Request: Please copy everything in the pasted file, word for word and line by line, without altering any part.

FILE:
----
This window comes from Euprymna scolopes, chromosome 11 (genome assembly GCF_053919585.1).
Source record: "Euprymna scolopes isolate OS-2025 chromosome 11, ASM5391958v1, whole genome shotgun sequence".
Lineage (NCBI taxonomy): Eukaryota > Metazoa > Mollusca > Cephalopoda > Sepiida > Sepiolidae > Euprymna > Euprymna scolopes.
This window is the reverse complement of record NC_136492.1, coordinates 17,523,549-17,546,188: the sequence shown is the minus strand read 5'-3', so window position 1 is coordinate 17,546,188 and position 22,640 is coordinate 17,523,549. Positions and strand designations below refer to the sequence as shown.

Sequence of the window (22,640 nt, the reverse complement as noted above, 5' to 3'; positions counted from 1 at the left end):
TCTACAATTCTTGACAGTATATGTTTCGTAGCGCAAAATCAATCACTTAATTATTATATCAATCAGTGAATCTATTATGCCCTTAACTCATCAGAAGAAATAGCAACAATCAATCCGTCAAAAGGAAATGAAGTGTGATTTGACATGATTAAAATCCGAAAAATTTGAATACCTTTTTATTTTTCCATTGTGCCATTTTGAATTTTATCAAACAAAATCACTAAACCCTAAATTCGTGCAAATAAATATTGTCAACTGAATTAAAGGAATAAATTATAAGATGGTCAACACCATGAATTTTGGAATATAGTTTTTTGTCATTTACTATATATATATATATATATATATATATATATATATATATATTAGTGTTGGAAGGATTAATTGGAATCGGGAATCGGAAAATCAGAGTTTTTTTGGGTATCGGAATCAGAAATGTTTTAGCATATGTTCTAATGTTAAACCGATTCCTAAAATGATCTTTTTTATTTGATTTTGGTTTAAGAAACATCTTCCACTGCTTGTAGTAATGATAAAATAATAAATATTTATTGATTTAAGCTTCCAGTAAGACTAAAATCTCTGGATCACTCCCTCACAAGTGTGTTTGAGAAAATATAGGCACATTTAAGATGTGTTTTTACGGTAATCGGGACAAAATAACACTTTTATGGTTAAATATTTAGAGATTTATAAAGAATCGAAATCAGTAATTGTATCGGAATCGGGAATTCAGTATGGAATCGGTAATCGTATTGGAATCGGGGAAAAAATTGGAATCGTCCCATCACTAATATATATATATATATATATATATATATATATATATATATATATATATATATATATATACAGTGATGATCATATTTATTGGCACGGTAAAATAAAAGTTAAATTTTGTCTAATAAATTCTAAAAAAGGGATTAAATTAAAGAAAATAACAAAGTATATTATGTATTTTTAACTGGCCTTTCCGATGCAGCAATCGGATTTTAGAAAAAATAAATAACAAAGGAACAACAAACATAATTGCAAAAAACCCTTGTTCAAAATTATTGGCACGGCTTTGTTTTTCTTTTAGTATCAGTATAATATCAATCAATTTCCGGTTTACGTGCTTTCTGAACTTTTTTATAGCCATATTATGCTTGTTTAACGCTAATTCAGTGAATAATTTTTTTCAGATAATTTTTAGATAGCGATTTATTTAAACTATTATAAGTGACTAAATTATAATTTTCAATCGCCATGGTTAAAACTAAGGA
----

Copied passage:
This window comes from Euprymna scolopes, chromosome 11 (genome assembly GCF_053919585.1).
Source record: "Euprymna scolopes isolate OS-2025 chromosome 11, ASM5391958v1, whole genome shotgun sequence".
Lineage (NCBI taxonomy): Eukaryota > Metazoa > Mollusca > Cephalopoda > Sepiida > Sepiolidae > Euprymna > Euprymna scolopes.
This window is the reverse complement of record NC_136492.1, coordinates 17,523,549-17,546,188: the sequence shown is the minus strand read 5'-3', so window position 1 is coordinate 17,546,188 and position 22,640 is coordinate 17,523,549. Positions and strand designations below refer to the sequence as shown.

Sequence of the window (22,640 nt, the reverse complement as noted above, 5' to 3'; positions counted from 1 at the left end):
TCTACAATTCTTGACAGTATATGTTTCGTAGCGCAAAATCAATCACTTAATTATTATATCAATCAGTGAATCTATTATGCCCTTAACTCATCAGAAGAAATAGCAACAATCAATCCGTCAAAAGGAAATGAAGTGTGATTTGACATGATTAAAATCCGAAAAATTTGAATACCTTTTTATTTTTCCATTGTGCCATTTTGAATTTTATCAAACAAAATCACTAAACCCTAAATTCGTGCAAATAAATATTGTCAACTGAATTAAAGGAATAAATTATAAGATGGTCAACACCATGAATTTTGGAATATAGTTTTTTGTCATTTACTATATATATATATATATATATATATATATATATATATATATTAGTGTTGGAAGGATTAATTGGAATCGGGAATCGGAAAATCAGAGTTTTTTTGGGTATCGGAATCAGAAATGTTTTAGCATATGTTCTAATGTTAAACCGATTCCTAAAATGATCTTTTTTATTTGATTTTGGTTTAAGAAACATCTTCCACTGCTTGTAGTAATGATAAAATAATAAATATTTATTGATTTAAGCTTCCAGTAAGACTAAAATCTCTGGATCACTCCCTCACAAGTGTGTTTGAGAAAATATAGGCACATTTAAGATGTGTTTTTACGGTAATCGGGACAAAATAACACTTTTATGGTTAAATATTTAGAGATTTATAAAGAATCGAAATCAGTAATTGTATCGGAATCGGGAATTCAGTATGGAATCGGTAATCGTATTGGAATCGGGGAAAAAATTGGAATCGTCCCATCACTAATATATATATATATATATATATATATATATATATATATATATATATATATATATATATACAGTGATGATCATATTTATTGGCACGGTAAAATAAAAGTTAAATTTTGTCTAATAAATTCTAAAAAAGGGATTAAATTAAAGAAAATAACAAAGTATATTATGTATTTTTAACTGGCCTTTCCGATGCAGCAATCGGATTTTAGAAAAAATAAATAACAAAGGAACAACAAACATAATTGCAAAAAACCCTTGTTCAAAATTATTGGCACGGCTTTGTTTTTCTTTTAGTATCAGTATAATATCAATCAATTTCCGGTTTACGTGCTTTCTGAACTTTTTTATAGCCATATTATGCTTGTTTAACGCTAATTCAGTGAATAATTTTTTTCAGATAATTTTTAGATAGCGATTTATTTAAACTATTATAAGTGACTAAATTATAATTTTCAATCGCCATGGTTAAAACTAAGGA